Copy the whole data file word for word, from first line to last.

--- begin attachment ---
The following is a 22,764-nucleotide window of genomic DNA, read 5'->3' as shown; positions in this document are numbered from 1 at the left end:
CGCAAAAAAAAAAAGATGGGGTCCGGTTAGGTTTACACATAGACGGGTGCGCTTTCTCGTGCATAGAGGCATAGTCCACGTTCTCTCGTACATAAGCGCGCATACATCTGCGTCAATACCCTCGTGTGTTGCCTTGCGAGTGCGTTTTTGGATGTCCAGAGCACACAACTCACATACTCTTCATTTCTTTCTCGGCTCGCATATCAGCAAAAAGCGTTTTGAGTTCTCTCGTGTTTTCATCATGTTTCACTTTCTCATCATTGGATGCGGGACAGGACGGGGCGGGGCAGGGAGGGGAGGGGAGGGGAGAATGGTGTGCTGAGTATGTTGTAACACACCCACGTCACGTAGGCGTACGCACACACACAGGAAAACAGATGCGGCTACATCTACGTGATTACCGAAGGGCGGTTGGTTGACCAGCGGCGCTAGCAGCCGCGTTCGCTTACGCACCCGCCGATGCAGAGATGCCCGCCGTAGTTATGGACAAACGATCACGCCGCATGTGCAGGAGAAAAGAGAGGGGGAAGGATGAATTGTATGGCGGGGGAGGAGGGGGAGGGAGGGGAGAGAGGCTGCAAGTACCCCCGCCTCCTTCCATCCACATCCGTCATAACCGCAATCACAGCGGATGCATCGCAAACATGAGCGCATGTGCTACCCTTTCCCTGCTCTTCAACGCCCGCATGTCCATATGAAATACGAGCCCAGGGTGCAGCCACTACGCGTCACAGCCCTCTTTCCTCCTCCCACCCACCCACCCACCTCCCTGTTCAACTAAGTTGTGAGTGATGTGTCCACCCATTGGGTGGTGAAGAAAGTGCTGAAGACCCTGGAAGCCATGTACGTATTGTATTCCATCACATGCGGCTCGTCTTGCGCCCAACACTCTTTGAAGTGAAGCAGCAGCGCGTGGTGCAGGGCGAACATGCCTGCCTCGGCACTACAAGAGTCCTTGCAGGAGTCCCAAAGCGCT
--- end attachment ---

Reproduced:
The following is a 22,764-nucleotide window of genomic DNA, read 5'->3' as shown; positions in this document are numbered from 1 at the left end:
CGCAAAAAAAAAAAGATGGGGTCCGGTTAGGTTTACACATAGACGGGTGCGCTTTCTCGTGCATAGAGGCATAGTCCACGTTCTCTCGTACATAAGCGCGCATACATCTGCGTCAATACCCTCGTGTGTTGCCTTGCGAGTGCGTTTTTGGATGTCCAGAGCACACAACTCACATACTCTTCATTTCTTTCTCGGCTCGCATATCAGCAAAAAGCGTTTTGAGTTCTCTCGTGTTTTCATCATGTTTCACTTTCTCATCATTGGATGCGGGACAGGACGGGGCGGGGCAGGGAGGGGAGGGGAGGGGAGAATGGTGTGCTGAGTATGTTGTAACACACCCACGTCACGTAGGCGTACGCACACACACAGGAAAACAGATGCGGCTACATCTACGTGATTACCGAAGGGCGGTTGGTTGACCAGCGGCGCTAGCAGCCGCGTTCGCTTACGCACCCGCCGATGCAGAGATGCCCGCCGTAGTTATGGACAAACGATCACGCCGCATGTGCAGGAGAAAAGAGAGGGGGAAGGATGAATTGTATGGCGGGGGAGGAGGGGGAGGGAGGGGAGAGAGGCTGCAAGTACCCCCGCCTCCTTCCATCCACATCCGTCATAACCGCAATCACAGCGGATGCATCGCAAACATGAGCGCATGTGCTACCCTTTCCCTGCTCTTCAACGCCCGCATGTCCATATGAAATACGAGCCCAGGGTGCAGCCACTACGCGTCACAGCCCTCTTTCCTCCTCCCACCCACCCACCCACCTCCCTGTTCAACTAAGTTGTGAGTGATGTGTCCACCCATTGGGTGGTGAAGAAAGTGCTGAAGACCCTGGAAGCCATGTACGTATTGTATTCCATCACATGCGGCTCGTCTTGCGCCCAACACTCTTTGAAGTGAAGCAGCAGCGCGTGGTGCAGGGCGAACATGCCTGCCTCGGCACTACAAGAGTCCTTGCAGGAGTCCCAAAGCGCT